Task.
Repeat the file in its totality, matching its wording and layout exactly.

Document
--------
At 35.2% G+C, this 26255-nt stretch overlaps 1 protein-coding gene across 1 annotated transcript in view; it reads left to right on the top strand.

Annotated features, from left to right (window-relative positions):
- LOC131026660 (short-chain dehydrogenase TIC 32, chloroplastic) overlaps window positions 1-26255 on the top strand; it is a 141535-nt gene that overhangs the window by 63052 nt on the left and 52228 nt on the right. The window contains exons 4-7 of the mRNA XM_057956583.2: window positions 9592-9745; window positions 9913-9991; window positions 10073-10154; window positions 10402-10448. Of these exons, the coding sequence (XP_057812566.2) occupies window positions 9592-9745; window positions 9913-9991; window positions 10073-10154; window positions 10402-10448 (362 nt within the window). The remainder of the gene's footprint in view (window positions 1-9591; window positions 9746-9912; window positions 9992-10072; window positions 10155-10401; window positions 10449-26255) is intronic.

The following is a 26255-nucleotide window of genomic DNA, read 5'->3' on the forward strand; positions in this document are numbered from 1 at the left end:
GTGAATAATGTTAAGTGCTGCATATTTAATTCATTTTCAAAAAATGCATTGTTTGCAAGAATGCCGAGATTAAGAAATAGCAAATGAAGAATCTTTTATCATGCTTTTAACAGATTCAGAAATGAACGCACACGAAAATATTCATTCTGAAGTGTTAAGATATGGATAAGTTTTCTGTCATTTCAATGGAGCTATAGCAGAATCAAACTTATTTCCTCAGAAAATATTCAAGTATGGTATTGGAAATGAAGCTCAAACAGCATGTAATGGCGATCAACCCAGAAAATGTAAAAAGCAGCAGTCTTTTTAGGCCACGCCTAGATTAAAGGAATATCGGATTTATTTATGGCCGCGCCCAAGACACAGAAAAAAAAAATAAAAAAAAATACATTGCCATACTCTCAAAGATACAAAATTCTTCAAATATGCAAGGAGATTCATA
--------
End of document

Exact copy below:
At 35.2% G+C, this 26255-nt stretch overlaps 1 protein-coding gene across 1 annotated transcript in view; it reads left to right on the top strand.

Annotated features, from left to right (window-relative positions):
- LOC131026660 (short-chain dehydrogenase TIC 32, chloroplastic) overlaps window positions 1-26255 on the top strand; it is a 141535-nt gene that overhangs the window by 63052 nt on the left and 52228 nt on the right. The window contains exons 4-7 of the mRNA XM_057956583.2: window positions 9592-9745; window positions 9913-9991; window positions 10073-10154; window positions 10402-10448. Of these exons, the coding sequence (XP_057812566.2) occupies window positions 9592-9745; window positions 9913-9991; window positions 10073-10154; window positions 10402-10448 (362 nt within the window). The remainder of the gene's footprint in view (window positions 1-9591; window positions 9746-9912; window positions 9992-10072; window positions 10155-10401; window positions 10449-26255) is intronic.

The following is a 26255-nucleotide window of genomic DNA, read 5'->3' on the forward strand; positions in this document are numbered from 1 at the left end:
GTGAATAATGTTAAGTGCTGCATATTTAATTCATTTTCAAAAAATGCATTGTTTGCAAGAATGCCGAGATTAAGAAATAGCAAATGAAGAATCTTTTATCATGCTTTTAACAGATTCAGAAATGAACGCACACGAAAATATTCATTCTGAAGTGTTAAGATATGGATAAGTTTTCTGTCATTTCAATGGAGCTATAGCAGAATCAAACTTATTTCCTCAGAAAATATTCAAGTATGGTATTGGAAATGAAGCTCAAACAGCATGTAATGGCGATCAACCCAGAAAATGTAAAAAGCAGCAGTCTTTTTAGGCCACGCCTAGATTAAAGGAATATCGGATTTATTTATGGCCGCGCCCAAGACACAGAAAAAAAAAATAAAAAAAAATACATTGCCATACTCTCAAAGATACAAAATTCTTCAAATATGCAAGGAGATTCATA